Toronto commute represent weeks of dead time to hapless travellers

Toronto’s Board of Trade says that city has the worst average commute times anywhere, at 80 minutes a day. That means the average Toronto commuter spends about 18 24-hour days in a car or on the bus each year, spending money and time, but earning none.

Think of it as a forced unpaid vacation, about a month long in terms of working days, spent in a car. That’s worse than Los Angeles, which manages an average daily commute of 57 minutes.

The costs in economic and environmental terms defy calculation.

The Board of Trade report, completed by the Conference Board of Canada, triggered an outcry in Toronto about the lost economic opportunity. It also spurred Canada’s big city mayors, gathered at the Federation of Canadian Municipalities, to seek a gridlock-busting summit with Ottawa to discuss public transit investment.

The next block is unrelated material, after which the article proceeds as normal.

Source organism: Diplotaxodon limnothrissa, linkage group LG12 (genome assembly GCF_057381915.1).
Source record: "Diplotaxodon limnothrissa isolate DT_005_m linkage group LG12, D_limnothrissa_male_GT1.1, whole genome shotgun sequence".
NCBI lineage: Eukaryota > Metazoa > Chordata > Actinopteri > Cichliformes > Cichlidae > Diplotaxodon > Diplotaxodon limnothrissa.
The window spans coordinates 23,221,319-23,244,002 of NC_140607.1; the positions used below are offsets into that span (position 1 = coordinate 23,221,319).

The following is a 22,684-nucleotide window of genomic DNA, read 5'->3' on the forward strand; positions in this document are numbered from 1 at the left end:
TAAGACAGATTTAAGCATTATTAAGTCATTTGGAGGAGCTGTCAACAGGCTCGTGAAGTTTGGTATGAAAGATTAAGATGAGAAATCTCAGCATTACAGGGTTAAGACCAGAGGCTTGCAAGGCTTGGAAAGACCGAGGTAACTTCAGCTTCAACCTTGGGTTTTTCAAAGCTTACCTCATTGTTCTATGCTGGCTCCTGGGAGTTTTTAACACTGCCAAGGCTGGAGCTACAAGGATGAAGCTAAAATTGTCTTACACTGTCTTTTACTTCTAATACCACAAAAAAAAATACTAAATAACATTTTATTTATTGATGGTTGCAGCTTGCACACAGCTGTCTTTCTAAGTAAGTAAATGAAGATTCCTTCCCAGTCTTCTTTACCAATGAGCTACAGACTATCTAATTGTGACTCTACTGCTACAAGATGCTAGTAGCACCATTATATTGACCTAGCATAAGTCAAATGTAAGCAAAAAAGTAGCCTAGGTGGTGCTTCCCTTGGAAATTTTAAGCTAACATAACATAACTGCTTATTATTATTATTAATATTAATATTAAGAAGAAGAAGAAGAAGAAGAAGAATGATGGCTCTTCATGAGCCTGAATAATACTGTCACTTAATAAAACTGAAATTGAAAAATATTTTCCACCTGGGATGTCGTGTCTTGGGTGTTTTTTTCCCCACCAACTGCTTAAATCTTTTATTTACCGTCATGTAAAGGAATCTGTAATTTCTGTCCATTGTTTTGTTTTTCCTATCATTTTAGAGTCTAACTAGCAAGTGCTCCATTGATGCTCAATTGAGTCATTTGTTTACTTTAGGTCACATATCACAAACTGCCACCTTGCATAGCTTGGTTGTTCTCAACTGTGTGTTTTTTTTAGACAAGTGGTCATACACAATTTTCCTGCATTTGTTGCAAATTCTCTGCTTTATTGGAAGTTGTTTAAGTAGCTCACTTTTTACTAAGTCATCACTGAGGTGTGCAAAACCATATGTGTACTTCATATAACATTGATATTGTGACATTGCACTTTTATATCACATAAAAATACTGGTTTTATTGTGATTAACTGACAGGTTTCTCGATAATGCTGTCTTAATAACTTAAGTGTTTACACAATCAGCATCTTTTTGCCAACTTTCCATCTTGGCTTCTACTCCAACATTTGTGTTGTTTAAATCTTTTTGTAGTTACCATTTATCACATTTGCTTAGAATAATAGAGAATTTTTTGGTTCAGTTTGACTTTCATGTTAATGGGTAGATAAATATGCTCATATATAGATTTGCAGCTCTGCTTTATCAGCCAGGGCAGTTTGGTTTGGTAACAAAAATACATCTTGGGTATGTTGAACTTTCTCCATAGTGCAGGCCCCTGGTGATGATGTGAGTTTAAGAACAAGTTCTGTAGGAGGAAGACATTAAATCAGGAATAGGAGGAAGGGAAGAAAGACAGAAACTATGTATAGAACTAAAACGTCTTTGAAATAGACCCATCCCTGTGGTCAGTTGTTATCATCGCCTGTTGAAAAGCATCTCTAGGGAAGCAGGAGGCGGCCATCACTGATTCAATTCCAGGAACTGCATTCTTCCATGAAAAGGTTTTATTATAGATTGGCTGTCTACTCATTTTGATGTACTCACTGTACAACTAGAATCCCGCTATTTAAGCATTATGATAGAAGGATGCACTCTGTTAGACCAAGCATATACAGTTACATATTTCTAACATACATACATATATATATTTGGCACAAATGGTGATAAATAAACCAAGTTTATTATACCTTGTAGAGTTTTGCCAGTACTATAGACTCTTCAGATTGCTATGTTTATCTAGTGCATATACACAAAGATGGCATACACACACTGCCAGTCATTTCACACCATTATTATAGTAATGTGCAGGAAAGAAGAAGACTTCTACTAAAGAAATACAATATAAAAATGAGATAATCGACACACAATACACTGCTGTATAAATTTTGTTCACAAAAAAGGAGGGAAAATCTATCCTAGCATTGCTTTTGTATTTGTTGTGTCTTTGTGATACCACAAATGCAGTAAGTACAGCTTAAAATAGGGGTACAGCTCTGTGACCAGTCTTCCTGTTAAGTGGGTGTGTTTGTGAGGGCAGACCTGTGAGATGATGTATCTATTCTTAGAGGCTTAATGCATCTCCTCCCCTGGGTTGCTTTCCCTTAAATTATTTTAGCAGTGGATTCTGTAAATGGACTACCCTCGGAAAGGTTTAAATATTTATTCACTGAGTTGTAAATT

The mayors have been asking  Ottawa to commit $2 billion a year to a national transit strategy since 2007, a relatively modest sum given the needs.

Vancouver ranks much better than Toronto, though not great, at 67 minutes a day. That puts us out of the car about 48 hours earlier. (The board averaged car and transit commute times.)

Vancouver’s commute is about the same as this 2006 report, which suggests travel times were dropping in 1992 but steady since then.

The lucky workers of Barcelona won the contest with an average commute of only 48.4 minutes.